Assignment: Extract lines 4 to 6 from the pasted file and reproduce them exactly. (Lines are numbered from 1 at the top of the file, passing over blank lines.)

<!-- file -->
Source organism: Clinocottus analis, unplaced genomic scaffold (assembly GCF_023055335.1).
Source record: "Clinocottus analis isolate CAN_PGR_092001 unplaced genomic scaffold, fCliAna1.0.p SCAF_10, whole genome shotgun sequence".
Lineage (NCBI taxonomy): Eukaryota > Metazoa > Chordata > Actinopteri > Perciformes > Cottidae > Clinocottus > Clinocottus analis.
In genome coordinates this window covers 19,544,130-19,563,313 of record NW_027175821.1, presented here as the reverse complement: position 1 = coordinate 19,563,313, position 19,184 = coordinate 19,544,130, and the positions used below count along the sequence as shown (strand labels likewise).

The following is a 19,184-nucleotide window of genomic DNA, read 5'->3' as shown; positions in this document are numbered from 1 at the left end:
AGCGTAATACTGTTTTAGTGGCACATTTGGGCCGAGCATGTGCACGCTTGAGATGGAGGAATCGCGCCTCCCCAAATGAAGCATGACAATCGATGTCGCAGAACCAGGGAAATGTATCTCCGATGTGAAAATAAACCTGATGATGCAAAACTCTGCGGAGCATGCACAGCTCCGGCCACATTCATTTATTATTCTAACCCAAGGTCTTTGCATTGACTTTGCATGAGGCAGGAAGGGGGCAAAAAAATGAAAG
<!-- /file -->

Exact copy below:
In genome coordinates this window covers 19,544,130-19,563,313 of record NW_027175821.1, presented here as the reverse complement: position 1 = coordinate 19,563,313, position 19,184 = coordinate 19,544,130, and the positions used below count along the sequence as shown (strand labels likewise).

The following is a 19,184-nucleotide window of genomic DNA, read 5'->3' as shown; positions in this document are numbered from 1 at the left end:
AGCGTAATACTGTTTTAGTGGCACATTTGGGCCGAGCATGTGCACGCTTGAGATGGAGGAATCGCGCCTCCCCAAATGAAGCATGACAATCGATGTCGCAGAACCAGGGAAATGTATCTCCGATGTGAAAATAAACCTGATGATGCAAAACTCTGCGGAGCATGCACAGCTCCGGCCACATTCATTTATTATTCTAACCCAAGGTCTTTGCATTGACTTTGCATGAGGCAGGAAGGGGGCAAAAAAATGAAAG